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1. St. Mark's Square in Venice, Italy

In Venice, the sea has always been close. After all, this is the city famed for its lovely canals and singing gondoliers paddling locals and tourists about. But after years of rising global temperatures, the water is rising, and engineers are finding it harder and harder to keep their beloved city above it. St. Mark's Square regularly finds itself calf-deep in seawater when high tides and full moons combine.Having floating seawalls and pumping groundwater out of city foundations helps hold back the rise — for now. But the city is sinking and sea levels are rising, and eventually one will prevail.

Here's what this public plaza looked like in 1955:


Photo by Hulton Archive/Getty Images.

And here's what it looked like a few weeks ago during Carnival.

Photo by Oliver Morin/Getty Images.

2. Shishmaref, Alaska

This tiny Alaskan village is located on a tiny island about 5 miles off the coast and 100 miles north of Nome. For the past 400 years, generations of Inupiat Eskimos have called it home. But as global temperatures rise and permafrost thaws, storm surges are quickly eroding the coast and undermining the town's homes, water system, and infrastructure.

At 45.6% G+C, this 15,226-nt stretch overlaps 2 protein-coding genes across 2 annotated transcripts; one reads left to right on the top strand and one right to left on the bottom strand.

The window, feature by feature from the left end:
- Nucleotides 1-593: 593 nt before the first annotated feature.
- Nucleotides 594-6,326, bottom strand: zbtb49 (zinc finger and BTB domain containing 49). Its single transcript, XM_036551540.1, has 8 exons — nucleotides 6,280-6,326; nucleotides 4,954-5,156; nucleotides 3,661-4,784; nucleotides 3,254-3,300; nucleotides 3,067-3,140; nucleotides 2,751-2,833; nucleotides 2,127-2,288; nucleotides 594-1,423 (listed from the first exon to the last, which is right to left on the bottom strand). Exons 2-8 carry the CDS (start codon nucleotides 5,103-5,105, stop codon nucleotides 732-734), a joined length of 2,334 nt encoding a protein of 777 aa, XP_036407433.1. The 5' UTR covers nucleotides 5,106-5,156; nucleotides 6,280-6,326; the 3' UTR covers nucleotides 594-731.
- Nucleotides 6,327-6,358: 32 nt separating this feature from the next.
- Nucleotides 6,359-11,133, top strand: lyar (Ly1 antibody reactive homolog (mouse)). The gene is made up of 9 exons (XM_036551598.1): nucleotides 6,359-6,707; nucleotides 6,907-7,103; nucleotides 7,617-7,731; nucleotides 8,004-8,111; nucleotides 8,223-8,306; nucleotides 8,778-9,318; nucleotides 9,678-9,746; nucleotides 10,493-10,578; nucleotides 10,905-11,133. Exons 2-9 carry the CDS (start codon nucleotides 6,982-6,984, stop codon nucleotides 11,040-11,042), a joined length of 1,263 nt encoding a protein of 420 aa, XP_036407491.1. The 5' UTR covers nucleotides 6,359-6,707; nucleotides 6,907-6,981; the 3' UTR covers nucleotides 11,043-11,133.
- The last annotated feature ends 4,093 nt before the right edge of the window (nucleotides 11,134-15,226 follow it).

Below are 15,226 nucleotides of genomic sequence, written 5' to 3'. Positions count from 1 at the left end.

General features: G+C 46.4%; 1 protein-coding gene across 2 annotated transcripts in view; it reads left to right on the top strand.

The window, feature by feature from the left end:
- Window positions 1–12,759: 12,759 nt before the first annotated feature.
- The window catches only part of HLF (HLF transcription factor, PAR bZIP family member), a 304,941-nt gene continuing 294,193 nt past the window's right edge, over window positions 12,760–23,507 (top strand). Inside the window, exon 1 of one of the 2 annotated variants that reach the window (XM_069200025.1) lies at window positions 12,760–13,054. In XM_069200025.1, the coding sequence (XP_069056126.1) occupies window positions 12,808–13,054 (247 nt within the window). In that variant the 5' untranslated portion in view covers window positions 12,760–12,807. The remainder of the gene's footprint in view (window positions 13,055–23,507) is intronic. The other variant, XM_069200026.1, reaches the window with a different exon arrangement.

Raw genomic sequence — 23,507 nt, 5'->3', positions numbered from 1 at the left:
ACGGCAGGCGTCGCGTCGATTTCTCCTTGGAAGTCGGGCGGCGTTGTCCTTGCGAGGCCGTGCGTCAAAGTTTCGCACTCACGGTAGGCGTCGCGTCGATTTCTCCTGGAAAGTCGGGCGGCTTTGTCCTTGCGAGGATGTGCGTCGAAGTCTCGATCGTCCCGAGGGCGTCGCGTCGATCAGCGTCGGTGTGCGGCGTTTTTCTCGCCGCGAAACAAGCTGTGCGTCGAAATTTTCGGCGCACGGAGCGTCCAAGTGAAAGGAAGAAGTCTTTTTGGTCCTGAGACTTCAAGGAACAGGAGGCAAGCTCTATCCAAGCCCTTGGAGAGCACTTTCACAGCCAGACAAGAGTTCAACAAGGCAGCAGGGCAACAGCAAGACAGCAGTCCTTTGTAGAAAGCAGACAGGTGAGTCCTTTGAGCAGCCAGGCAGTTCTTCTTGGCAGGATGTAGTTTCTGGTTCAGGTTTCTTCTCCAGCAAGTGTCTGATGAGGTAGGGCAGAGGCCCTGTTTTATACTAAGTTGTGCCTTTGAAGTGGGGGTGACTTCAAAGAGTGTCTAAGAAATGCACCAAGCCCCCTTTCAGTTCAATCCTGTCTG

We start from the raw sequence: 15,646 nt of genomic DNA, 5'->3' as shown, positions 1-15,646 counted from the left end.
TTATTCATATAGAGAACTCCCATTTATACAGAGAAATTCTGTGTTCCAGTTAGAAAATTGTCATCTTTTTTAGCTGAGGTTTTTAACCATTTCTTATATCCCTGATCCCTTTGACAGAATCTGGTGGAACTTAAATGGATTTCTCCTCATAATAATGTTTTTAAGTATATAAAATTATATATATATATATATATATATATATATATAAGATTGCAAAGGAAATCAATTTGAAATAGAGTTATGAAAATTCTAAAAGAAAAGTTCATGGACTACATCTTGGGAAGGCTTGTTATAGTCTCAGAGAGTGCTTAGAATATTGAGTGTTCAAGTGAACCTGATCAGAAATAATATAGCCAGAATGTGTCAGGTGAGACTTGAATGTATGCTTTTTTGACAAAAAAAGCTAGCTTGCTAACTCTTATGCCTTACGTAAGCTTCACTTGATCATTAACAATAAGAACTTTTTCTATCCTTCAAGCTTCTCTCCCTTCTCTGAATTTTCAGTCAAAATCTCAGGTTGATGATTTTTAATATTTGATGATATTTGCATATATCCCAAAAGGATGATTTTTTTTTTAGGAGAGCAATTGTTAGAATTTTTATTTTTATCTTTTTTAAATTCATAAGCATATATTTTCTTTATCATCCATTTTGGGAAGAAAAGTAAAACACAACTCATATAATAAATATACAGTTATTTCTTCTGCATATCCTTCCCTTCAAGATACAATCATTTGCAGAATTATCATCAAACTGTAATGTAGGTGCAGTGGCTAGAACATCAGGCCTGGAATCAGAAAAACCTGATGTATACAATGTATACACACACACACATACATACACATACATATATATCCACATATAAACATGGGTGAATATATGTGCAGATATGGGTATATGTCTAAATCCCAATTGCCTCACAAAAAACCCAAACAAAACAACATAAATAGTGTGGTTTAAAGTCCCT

Sea levels have been rising in Shishmaref for years. Here's what the community looked like in an aerial photo in 1998:

Image via Federal Aviation Administration, Alaskan Region/Wikimedia Commons.

This house once was waterfront. By 2006, the sea had claimed its foundation:


Photo by Gabriel Bouys/Getty Images.

3. The Rockaway Boardwalk in Queens, New York

After superstorm Sandy ripped the boardwalk from its foundations in October 2012, $140 million was invested in repairing it to its former glory. But as global temperatures rise, pumping more moisture into the atmosphere and fueling bigger, stronger storms, it's not a question of if another Sandy will happen but when.